Are you sometimes disappointed at the results you get from Risk Management or indeed from any other management technique?

Do you seem to have followed all the right steps and not got the result you wanted?

There can be many reasons for this, but I want to look at one of the most important and easiest to overlook.   It concerns knowing the difference between your targets and your real objectives.  It is illustrated by the difference in thinking between some at the Admiralty and Admiral Lord Howe in 1794.  Such differences can be seen today all too often, and not just in the Navy.

In 1794 Britain was in the second year of the war against France following the French Revolution.  It was not going well.  There was great fear of invasion.  Admiral Lord Howe was in command of a division of the fleet sailing off the South West of England, aware that the French had assembled a fleet in the port of Brest in Brittany

Throughout the Eighteenth Century both navies had fought by keeping their ships in a “line-ahead” formation, resulting in very few decisive outcomes of sea battles.  Howe had seen that whenever there was a British Victory, something had happened to cause the lines to be broken and allow, or even force, captains to use their initiative, so he worked out a plan for defeating the French by breaking their line.

In May 1794 Howe was informed that a convoy of merchant ships was bringing grain to France from the Americas.  Both countries were trying to use attacks on merchant shipping to disrupt each other’s economies and especially to reduce food supplies.

He received orders:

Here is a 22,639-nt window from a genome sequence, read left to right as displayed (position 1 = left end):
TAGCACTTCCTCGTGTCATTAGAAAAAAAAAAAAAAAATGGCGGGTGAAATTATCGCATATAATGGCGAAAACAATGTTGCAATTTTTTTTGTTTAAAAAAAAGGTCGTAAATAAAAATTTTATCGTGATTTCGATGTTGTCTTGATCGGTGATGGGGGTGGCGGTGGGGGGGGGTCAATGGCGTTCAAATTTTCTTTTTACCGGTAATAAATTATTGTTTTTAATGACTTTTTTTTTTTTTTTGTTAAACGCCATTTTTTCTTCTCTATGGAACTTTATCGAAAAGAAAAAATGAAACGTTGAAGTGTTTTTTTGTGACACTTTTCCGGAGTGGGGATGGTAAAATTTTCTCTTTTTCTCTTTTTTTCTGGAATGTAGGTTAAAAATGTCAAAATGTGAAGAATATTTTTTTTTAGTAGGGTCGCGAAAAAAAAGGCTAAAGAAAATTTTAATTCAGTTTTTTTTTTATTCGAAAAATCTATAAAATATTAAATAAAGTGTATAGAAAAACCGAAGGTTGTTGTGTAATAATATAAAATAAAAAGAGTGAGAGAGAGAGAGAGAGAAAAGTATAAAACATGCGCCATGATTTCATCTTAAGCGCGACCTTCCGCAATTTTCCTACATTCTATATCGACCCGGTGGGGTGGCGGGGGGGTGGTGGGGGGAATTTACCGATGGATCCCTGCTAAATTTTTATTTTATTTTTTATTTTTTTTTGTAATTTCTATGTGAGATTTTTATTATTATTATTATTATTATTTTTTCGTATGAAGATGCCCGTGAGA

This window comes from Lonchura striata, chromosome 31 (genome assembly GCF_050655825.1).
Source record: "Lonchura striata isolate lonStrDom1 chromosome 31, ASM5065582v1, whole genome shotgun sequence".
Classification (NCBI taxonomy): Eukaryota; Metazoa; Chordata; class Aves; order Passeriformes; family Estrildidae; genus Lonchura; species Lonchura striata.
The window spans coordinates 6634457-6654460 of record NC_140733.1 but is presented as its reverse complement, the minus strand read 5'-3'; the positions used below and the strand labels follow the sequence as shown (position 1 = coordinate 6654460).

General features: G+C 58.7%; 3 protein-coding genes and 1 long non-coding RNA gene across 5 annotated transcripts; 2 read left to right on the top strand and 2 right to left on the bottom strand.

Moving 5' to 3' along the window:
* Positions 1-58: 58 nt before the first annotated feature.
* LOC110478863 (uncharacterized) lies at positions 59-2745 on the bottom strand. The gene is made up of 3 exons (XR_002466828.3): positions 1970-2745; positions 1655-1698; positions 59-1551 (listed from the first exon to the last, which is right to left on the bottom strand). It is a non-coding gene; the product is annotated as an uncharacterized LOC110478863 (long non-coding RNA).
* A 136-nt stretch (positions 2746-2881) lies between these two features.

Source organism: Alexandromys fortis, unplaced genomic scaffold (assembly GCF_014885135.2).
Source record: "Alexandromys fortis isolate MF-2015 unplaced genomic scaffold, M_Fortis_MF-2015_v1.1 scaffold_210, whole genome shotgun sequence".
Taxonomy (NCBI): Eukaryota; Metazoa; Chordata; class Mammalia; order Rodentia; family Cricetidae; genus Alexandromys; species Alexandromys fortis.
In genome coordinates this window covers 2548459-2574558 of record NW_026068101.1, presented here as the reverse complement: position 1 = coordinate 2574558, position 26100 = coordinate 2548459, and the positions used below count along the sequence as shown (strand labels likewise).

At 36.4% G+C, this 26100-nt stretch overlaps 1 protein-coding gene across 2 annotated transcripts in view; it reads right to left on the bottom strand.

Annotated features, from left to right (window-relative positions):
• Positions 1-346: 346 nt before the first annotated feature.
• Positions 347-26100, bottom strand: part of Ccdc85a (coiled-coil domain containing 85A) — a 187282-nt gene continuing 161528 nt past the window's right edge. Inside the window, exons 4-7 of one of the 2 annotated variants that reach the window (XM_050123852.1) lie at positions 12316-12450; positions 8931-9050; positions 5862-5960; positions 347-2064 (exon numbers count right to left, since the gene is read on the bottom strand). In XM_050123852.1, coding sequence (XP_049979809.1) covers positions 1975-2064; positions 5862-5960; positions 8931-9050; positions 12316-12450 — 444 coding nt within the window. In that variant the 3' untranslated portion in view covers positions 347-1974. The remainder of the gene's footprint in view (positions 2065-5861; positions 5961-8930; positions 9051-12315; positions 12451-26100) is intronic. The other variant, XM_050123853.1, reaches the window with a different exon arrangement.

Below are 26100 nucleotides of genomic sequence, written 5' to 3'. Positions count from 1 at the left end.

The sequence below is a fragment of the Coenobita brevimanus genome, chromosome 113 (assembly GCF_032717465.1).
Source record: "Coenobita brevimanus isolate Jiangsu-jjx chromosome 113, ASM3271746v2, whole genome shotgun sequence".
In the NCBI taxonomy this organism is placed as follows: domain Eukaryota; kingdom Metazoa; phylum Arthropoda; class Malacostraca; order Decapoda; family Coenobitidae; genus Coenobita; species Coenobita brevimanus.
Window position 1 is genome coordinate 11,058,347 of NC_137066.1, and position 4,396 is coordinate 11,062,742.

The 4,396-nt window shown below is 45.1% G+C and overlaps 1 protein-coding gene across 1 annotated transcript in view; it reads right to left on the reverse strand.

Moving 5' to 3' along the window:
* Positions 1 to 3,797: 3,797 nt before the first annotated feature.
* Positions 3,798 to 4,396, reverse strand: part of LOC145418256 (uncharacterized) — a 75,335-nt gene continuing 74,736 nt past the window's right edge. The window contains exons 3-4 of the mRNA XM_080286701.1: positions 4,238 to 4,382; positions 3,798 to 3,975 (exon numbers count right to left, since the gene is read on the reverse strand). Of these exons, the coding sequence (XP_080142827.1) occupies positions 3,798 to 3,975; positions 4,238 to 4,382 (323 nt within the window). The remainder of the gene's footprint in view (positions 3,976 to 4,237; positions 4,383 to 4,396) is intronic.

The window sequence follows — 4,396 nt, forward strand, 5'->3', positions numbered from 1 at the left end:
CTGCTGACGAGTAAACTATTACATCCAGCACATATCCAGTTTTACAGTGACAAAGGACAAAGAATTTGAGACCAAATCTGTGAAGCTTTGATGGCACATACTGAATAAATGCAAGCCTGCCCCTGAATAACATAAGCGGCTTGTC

1. to keep the French Fleet blockaded in port
  2. to intercept the grain convoy.

In fact the French managed to slip out of port evading the British, partly due to the weather reducing visibility.  Howe attacked on the First of June, using his new tactics, resulting in one of our most decisive victories over the French at sea for a long time.  The grain convoy reached France, but most of the French Fleet was either captured or sunk, significantly reducing the risk of invasion for many years.

The news was welcomed by most British people as a great relief, a big uplift in morale, causing the battle to become known as “The Glorious First of June”.  However some criticised Howe severely for disobeying his orders and failing in his two objectives in that

  1.  the French Fleet got out of harbour
  2.  the grain convoy reached France.

Fortunately for Howe, his critics were silenced in the jubilation that we had won a battle for a change and were safe from invasion.  The people at the top saw that winning the War was our real aim.  Howe had placed that above his immediate objectives of blockading the French Fleet in port and intercepting the grain convoy.

What has this to do with your business? 

I have too often come across situations where people were so obsessed with their immediate objectives that they lost sight of their real aims.  Targets and Action Plans can make this mistake more likely if they are not always interpreted in the light of something bigger.  This can apply to all aspects of management, but you can certainly apply it to Risk Management.

Are you managing the real risks?  Or are you too focussed on your specific immediate ones?  Above all, think about this when carrying out a review of your Risk Management strategy.  Yes.  The one you were meaning to do sometime soon.